July 30, 2021
Coupling Tolerances vs. Shaft Alignment Tolerances, revisited
By Brad Case
We have several blogs discussing the differences between coupling alignment tolerances and precision shaft alignment tolerances (see links below).
As stated in those blogs the coupling manufacture’s tolerances are for the coupling. As maintenance professionals we are concerned with the coupling, however we are more concerned with the bearings in the machines. Precision shaft alignment tolerances are used to protect the bearings, seals, etc. Of course the coupling will last much longer as well.
During a recent Acoem RT-300 training class the differences of coupling alignment tolerances vs. precision shaft alignment tolerances were very apparent. The alignment of an 1800 RPM electric motor and centrifugal pump with a model 1070T grid coupling was checked. This was a fairly new installation with the initial alignment performed by the installation contractor.
The “as found” alignment results showed the vertical angle to be within tolerance however the horizontal angular misalignment was more than 5 times tolerance. The vertical & horizontal offset misalignment was within 2X tolerance. Green coupling icons = in tolerance, orange = within 2X tolerance, & red = more then 2X tolerance.
Acceptable precision shaft alignment tolerances for 1800 RPM are 0.7mils/1” angular and 4.0 mils offset.
The coupling manufacture’s alignment tolerances for the 1070T grid coupling (installation limits) are from the installation and maintenance instructions found on the manufacture’s website.
The “Angular Misalignment” value is the maximum difference between the measurements X and Y taken at opposite ends of the hub flanges, as shown in Figure 5
Table 4 – Maximum angular misalignment value
The “Parallel Misalignment” value (P) is the offset between the centers of the hubs, as shown in Figure 6.
Table 5 – Maximum difference P
Table 4 lists the “Maximum angular misalignment value” as a gap difference of 0.005” (5 mils) top to bottom and side to side measured at the O.D. of the coupling hubs which is 4”. Table 5 lists the “Maximum difference” for the parallel (offset) misalignment as 0.008” (8 mils).
Further down in the instructions were the “Operation limits” for the 1070T coupling. The “Angular Operation Limits” is a 0.020” (20 mils) gap difference with the “Parallel Operation limits” of 0.016” (16 mils).
To clarify the angular alignment values, the coupling manufacture lists the angular misalignment as a gap difference between the coupling faces (face reading) whereas Acoem Fixturlaser alignment systems display angular alignment as a slope which is displayed as mils per 1” (mils/1”). To convert gap to slope, the gap difference is divided by the coupling diameter to get mils per 1” (mils/1”).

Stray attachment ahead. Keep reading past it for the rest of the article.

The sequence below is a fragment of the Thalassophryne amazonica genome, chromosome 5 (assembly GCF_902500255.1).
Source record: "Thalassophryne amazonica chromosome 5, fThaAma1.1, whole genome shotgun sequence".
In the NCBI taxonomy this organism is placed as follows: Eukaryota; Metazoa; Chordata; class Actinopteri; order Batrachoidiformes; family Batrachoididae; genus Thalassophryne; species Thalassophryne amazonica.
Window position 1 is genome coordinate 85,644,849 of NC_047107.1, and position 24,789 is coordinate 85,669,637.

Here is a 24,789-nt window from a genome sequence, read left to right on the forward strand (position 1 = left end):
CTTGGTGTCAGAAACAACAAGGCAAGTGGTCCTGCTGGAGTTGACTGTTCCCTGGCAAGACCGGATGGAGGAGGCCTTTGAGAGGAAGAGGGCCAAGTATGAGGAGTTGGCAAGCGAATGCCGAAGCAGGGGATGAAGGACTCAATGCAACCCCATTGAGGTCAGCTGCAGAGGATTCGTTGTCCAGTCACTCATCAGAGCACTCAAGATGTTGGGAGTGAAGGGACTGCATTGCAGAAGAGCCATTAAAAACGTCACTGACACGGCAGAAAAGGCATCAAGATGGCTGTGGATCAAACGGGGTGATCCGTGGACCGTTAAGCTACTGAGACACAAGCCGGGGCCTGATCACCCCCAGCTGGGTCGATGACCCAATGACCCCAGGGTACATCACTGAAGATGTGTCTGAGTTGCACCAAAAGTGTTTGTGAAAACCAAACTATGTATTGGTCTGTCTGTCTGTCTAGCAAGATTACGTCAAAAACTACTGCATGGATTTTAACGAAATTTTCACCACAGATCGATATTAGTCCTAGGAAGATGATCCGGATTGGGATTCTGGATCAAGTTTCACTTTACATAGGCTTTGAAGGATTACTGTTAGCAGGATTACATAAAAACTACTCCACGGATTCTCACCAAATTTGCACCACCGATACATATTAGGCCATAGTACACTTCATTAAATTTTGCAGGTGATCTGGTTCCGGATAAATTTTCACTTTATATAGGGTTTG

The as found offset (parallel) values of +8.0 mils vertical & +7.0 mils horizontal are within the 8.0 mils (0.008”) allowed by the coupling tolerances but are more than the 4.0 mils acceptable shaft alignment tolerance. Even though they “are close” this offset misalignment at the coupling creates radial force which is exerted to shafts reducing bearing and seal life.
The -3.8mils/1” as found horizontal angular misalignment is 5.4 times the allowed shaft alignment tolerance of 0.7mils/1”. 3.8mils/1” is the same as a 15.2 mil gap at the coupling hub O.D. (3.8mils x 4” coupling hub diameter). That amount of angular misalignment transmits a tremendous axial force from the coupling to the shafts.
This 15.2 mil gap (0.0152”) is three times the allowed coupling tolerance installation limit of 5.0 mils (0.005”) however it is within the 20.0 mil (0.020”) Angular Operation limit. An equipment installer not versed in precision shaft alignment tolerances could interpret this as “while the alignment is not great it is within operational limits for the coupling so we’re good!” Which is not the case for this alignment.
The goal of precision shaft alignment is to minimize force at the coupling which is in turn transmitted to the shafts, bearings, seals, & etc. Aligning to coupling values does not minimize this force. Excess force reduces bearing life as shown in the L10 bearing life formula.
To borrow from a popular Syfy movie series set in a galaxy far, far way, “The Force” there is a good thing. When making precision shaft alignments here on Earth “force” is a bad thing!